The unemployment rate, which was a big deal politically leading up to the November election but is rarely mentioned outside of economic circles now, was unchanged at 7.6 percent. That the rate remained static is actually good news because it means workers who had been sitting out the recession are coming back into the job market.
The labor-force participation rate — those with a job or actively looking for one — rose to 63.5 percent, briefly halting a long-term decline from a peak of 67.3 percent in 2000. The decline is as much demographics as economics because much of it is due to baby boomers retiring.
The 195,000 new jobs reflect robust growth. In revised figures, the government said 70,000 more jobs were added in April and May — 50,000 in April, 20,000 in May — than previously reported. It’s likely the June number will be revised upward next month, too. The economy has added an average 202,000 jobs a month for the past six months, meaning fears that the tax hikes at the beginning of the year and the mandatory cuts in federal spending would hurt the job market haven’t materialized, at least as yet.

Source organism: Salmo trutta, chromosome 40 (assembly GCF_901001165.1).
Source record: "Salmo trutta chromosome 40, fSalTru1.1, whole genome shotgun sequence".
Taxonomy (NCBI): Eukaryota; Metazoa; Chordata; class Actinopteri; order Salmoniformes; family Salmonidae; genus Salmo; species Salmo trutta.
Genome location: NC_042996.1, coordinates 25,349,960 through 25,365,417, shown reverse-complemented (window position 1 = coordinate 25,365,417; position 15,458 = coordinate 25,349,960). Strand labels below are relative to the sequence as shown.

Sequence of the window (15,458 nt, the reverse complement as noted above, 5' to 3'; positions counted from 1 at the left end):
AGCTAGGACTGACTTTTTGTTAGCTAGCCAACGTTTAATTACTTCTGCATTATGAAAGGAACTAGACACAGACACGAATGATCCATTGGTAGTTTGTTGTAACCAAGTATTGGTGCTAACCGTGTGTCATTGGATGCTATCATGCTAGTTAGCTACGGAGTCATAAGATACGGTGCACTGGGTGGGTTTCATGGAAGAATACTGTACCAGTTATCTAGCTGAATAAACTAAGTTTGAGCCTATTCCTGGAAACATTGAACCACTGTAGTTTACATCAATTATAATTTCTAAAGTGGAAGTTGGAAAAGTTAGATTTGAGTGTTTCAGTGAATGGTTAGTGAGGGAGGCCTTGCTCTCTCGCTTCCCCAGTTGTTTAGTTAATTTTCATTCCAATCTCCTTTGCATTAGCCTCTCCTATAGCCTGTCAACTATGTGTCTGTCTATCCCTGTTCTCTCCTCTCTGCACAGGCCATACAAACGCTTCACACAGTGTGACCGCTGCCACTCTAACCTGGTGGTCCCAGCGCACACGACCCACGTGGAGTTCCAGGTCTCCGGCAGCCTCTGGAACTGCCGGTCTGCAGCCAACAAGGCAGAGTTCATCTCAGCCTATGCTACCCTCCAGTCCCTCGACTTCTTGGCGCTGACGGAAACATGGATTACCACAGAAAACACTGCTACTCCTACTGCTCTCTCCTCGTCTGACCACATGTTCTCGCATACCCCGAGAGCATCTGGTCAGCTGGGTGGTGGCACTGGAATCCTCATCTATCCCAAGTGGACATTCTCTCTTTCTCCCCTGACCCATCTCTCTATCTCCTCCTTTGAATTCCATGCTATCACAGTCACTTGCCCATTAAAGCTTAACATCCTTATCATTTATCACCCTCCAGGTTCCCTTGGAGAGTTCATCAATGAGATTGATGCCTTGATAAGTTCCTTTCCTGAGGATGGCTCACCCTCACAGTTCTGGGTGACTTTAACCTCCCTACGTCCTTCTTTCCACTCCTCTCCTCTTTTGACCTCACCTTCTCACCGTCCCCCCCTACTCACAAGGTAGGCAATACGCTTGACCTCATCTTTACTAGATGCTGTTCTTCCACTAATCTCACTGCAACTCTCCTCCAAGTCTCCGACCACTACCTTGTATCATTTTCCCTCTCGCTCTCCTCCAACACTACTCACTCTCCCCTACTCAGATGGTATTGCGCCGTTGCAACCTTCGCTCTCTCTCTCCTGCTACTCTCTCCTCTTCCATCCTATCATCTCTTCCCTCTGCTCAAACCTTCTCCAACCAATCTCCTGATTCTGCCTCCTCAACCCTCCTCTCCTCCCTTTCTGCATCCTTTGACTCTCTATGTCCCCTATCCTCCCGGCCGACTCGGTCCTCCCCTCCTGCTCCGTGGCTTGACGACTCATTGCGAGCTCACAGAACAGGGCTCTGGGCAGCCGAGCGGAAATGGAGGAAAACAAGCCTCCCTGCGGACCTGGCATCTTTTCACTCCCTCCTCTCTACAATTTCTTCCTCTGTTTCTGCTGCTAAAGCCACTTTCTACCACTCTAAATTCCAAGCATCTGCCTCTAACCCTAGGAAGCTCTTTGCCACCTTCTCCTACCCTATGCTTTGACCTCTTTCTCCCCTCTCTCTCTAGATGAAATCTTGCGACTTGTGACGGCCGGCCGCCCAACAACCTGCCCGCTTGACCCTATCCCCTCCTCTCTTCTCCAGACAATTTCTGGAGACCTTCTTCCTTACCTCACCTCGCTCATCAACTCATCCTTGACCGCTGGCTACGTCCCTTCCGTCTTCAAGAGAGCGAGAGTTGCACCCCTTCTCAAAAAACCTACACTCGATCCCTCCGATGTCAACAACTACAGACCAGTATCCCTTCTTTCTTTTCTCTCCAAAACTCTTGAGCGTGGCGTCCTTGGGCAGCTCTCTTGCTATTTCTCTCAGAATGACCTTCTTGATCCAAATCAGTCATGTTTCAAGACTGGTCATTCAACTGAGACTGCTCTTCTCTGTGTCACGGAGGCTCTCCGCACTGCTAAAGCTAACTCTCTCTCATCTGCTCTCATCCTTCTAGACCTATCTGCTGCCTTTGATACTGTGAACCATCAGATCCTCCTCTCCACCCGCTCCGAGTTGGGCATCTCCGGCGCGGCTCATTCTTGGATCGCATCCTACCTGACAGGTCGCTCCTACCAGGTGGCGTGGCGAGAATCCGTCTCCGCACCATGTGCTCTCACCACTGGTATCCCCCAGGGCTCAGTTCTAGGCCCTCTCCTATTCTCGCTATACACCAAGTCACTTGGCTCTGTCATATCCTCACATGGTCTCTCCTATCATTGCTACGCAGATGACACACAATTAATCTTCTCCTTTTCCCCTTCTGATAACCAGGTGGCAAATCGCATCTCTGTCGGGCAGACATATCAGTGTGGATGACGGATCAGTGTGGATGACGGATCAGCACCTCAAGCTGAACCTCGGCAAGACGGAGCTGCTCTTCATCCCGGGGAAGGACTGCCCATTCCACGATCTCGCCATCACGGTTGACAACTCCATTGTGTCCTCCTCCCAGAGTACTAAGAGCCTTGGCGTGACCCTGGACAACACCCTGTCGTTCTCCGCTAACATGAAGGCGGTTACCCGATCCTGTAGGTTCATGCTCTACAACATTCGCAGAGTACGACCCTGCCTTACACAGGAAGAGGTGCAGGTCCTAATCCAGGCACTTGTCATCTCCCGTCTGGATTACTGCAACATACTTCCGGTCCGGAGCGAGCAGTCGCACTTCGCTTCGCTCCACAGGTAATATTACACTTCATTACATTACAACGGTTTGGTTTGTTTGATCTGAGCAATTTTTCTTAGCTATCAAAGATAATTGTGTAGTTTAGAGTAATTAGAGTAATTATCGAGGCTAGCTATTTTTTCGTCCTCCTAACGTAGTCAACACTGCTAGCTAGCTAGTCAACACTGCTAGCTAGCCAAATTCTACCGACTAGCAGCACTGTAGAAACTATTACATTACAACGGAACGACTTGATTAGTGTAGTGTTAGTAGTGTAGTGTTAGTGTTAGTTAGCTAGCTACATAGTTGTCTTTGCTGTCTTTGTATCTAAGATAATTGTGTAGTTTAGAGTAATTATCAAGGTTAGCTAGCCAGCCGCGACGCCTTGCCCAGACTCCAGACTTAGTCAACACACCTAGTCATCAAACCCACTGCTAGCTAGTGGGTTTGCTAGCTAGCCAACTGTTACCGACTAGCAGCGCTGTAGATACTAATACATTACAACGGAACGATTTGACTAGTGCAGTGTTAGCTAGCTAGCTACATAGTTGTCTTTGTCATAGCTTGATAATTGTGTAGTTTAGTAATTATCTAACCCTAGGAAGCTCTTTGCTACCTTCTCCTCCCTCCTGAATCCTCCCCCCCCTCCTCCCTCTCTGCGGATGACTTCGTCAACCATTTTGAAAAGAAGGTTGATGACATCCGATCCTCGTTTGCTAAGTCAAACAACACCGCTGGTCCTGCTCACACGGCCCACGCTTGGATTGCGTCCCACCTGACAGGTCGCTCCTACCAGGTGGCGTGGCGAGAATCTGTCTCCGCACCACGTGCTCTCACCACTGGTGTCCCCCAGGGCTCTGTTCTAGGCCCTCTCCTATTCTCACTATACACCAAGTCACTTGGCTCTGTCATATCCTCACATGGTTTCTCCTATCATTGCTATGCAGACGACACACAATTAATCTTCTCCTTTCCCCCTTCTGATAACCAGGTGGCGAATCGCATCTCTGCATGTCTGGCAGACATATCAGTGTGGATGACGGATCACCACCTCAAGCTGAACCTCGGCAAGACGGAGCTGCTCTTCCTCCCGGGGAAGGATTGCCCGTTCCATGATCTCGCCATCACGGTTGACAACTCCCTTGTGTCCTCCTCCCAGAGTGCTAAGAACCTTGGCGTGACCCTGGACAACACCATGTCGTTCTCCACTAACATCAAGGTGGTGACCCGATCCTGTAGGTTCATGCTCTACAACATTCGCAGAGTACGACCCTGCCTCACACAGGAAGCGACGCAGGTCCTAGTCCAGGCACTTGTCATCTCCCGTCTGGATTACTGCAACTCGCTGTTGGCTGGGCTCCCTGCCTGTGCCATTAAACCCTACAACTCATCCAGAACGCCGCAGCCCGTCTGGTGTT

Average hourly pay rose 10 cents to $24.01, staying well ahead of inflation. Pay rose 2.2 percent over the preceding 12 months while prices rose only 1.4 percent.
Strong unemployment reports always cause a flutter in the bond market because they likely indicate a cutback in the Federal Reserve’s $85 billion-a-month asset-buying program. And bond yields did rise on the jobs report, from 2.56 percent to 2.7 percent, showing that bond buyers at least believe the economic improvement is real.
The Fed’s bond purchases have pumped money into those sectors of the economy that rely heavily on credit, like home purchases and car sales, but the Fed has indicated it will begin winding down the program toward the end of the year and end it altogether on that happy day when unemployment drops to 6.5 percent.
Let’s just hope that’s sooner, rather than later.